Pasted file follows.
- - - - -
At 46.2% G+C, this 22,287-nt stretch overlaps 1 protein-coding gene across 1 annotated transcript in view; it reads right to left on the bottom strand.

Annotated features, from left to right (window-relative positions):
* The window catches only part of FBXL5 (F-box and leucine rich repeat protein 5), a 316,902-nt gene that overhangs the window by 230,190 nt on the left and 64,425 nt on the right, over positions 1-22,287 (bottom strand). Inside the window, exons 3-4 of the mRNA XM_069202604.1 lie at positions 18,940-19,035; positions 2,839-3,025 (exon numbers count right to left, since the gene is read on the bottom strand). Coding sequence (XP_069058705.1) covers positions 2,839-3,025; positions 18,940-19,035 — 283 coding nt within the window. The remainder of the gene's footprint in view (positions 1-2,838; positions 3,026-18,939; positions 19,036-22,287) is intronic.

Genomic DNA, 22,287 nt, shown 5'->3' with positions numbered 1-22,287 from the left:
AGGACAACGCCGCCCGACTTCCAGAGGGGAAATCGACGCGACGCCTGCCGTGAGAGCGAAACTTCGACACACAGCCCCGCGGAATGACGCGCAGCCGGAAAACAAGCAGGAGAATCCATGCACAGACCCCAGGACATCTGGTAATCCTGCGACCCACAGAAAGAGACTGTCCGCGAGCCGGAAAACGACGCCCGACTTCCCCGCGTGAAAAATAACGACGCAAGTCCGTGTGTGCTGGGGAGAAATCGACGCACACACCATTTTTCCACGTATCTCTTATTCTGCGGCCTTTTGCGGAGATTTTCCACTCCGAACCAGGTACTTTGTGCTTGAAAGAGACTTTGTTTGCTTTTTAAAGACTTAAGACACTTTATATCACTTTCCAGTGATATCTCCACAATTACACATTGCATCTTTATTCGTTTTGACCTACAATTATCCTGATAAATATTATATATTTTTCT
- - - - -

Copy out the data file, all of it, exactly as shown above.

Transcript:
At 46.2% G+C, this 22,287-nt stretch overlaps 1 protein-coding gene across 1 annotated transcript in view; it reads right to left on the bottom strand.

Annotated features, from left to right (window-relative positions):
* The window catches only part of FBXL5 (F-box and leucine rich repeat protein 5), a 316,902-nt gene that overhangs the window by 230,190 nt on the left and 64,425 nt on the right, over positions 1-22,287 (bottom strand). Inside the window, exons 3-4 of the mRNA XM_069202604.1 lie at positions 18,940-19,035; positions 2,839-3,025 (exon numbers count right to left, since the gene is read on the bottom strand). Coding sequence (XP_069058705.1) covers positions 2,839-3,025; positions 18,940-19,035 — 283 coding nt within the window. The remainder of the gene's footprint in view (positions 1-2,838; positions 3,026-18,939; positions 19,036-22,287) is intronic.

Genomic DNA, 22,287 nt, shown 5'->3' with positions numbered 1-22,287 from the left:
AGGACAACGCCGCCCGACTTCCAGAGGGGAAATCGACGCGACGCCTGCCGTGAGAGCGAAACTTCGACACACAGCCCCGCGGAATGACGCGCAGCCGGAAAACAAGCAGGAGAATCCATGCACAGACCCCAGGACATCTGGTAATCCTGCGACCCACAGAAAGAGACTGTCCGCGAGCCGGAAAACGACGCCCGACTTCCCCGCGTGAAAAATAACGACGCAAGTCCGTGTGTGCTGGGGAGAAATCGACGCACACACCATTTTTCCACGTATCTCTTATTCTGCGGCCTTTTGCGGAGATTTTCCACTCCGAACCAGGTACTTTGTGCTTGAAAGAGACTTTGTTTGCTTTTTAAAGACTTAAGACACTTTATATCACTTTCCAGTGATATCTCCACAATTACACATTGCATCTTTATTCGTTTTGACCTACAATTATCCTGATAAATATTATATATTTTTCT